The study by Dyson (1990) begins by noting that exposure to family violence has a significant impact on learning as well as behavioral problems in schools. The author mainly focused on the black community and its related domestic violence rates. Statistically, blacks accounted for 44% of murder victims and 38% of excess deaths of black men aged below 45 years courtesy of homicide. Consequently, the death or violent injury of a parent leads to severe stress in children, which in turn changes their world perspective.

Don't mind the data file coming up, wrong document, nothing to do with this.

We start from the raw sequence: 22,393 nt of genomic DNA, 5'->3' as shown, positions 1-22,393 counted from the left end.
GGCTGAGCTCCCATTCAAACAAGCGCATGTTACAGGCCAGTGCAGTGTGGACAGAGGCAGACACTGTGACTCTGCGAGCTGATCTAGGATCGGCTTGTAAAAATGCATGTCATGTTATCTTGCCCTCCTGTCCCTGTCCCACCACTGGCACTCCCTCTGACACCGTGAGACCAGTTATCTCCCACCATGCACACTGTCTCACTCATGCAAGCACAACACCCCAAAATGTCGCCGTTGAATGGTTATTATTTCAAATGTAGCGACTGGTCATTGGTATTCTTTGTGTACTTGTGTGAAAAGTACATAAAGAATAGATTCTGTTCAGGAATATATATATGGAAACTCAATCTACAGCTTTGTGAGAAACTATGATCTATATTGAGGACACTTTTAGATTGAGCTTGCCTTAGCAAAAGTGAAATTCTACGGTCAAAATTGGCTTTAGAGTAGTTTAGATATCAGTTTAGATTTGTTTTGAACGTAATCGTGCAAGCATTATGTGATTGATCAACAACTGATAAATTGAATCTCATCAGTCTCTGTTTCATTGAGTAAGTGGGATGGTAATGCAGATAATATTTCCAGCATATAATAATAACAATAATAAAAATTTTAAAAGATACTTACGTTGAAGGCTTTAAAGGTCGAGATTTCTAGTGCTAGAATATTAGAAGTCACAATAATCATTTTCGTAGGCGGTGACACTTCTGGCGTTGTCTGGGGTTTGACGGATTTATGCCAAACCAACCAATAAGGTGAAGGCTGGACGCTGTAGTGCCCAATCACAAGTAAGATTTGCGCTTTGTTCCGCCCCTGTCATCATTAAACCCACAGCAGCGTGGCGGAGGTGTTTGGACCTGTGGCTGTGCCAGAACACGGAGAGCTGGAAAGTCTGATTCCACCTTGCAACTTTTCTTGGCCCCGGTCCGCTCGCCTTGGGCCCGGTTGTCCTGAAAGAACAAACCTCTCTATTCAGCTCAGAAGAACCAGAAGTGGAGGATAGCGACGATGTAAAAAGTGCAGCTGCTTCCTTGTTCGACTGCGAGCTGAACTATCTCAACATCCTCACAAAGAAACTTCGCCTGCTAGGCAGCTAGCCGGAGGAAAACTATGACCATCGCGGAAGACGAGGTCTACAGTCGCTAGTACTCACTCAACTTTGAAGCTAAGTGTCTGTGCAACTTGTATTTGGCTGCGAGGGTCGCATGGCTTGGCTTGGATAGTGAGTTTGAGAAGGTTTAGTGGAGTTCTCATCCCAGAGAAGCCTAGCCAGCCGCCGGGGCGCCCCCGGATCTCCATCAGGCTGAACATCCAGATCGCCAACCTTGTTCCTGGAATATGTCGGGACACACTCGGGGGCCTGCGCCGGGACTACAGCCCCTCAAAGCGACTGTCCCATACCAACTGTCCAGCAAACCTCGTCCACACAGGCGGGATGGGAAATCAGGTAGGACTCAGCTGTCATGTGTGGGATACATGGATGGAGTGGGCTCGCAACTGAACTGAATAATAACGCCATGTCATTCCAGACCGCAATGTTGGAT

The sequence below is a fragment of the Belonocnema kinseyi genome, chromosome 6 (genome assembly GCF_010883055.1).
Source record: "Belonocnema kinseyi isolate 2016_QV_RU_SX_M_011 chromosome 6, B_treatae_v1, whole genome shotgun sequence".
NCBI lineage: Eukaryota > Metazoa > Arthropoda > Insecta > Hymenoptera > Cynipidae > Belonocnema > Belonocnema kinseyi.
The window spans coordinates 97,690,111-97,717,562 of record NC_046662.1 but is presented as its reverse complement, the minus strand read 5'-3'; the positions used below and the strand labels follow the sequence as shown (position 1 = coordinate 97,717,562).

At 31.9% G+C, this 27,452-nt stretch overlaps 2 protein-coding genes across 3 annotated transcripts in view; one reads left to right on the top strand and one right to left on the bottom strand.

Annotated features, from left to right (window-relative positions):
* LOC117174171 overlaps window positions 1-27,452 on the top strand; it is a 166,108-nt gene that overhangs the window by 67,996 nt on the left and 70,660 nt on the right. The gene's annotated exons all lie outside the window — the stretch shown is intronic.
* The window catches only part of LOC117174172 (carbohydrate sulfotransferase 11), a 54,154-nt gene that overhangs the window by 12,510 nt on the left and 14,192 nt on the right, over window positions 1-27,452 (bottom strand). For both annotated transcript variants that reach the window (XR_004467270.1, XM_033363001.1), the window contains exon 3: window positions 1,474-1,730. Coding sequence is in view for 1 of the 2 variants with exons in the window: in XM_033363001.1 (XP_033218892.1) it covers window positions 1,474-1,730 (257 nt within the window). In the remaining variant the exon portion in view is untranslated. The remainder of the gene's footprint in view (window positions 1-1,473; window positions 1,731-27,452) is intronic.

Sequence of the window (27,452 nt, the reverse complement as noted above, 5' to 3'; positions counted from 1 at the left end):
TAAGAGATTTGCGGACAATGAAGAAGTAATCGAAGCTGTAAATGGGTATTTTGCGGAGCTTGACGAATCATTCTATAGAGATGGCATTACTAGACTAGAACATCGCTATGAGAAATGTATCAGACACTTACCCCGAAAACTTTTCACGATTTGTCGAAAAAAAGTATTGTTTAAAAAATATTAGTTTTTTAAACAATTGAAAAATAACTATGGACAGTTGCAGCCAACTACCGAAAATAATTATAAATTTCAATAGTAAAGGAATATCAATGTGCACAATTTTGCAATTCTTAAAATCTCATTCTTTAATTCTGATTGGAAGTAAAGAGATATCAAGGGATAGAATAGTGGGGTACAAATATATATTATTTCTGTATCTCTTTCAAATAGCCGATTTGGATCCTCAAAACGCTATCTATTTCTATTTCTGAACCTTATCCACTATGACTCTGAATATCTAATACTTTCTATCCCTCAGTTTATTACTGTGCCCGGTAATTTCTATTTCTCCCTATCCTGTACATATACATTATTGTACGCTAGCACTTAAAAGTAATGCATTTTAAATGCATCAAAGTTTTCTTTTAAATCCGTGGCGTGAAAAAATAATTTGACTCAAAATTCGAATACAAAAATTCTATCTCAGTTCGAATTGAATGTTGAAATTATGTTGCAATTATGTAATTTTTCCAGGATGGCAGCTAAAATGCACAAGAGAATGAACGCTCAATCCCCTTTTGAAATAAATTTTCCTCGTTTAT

The study is based on two case studies to determine the effects of family violence on the behavior and academic performance of children. Case one and case two relate to David, and Steve, black Americans who are aged 15 years old and in eighth grade. The cases of David and Steve show the severe effect of violence on children’s lives. Notably, David’s mother left the city due to fear and remorse after his elder son’s brutal killing. As such, this aspect among others has affected the development of David as a child. Dyson notes that David has little chance to succeed in school. Steve’s extended family is characterized by a series of violence ranging from brutal killings of his mother and aunt. Despite the commonly held notion that individuals from chaotic and deprived societies are highly untreatable, David and Steve’s individual and group therapy sessions helped enhance self-esteem and reducing anger, stress, and helplessness.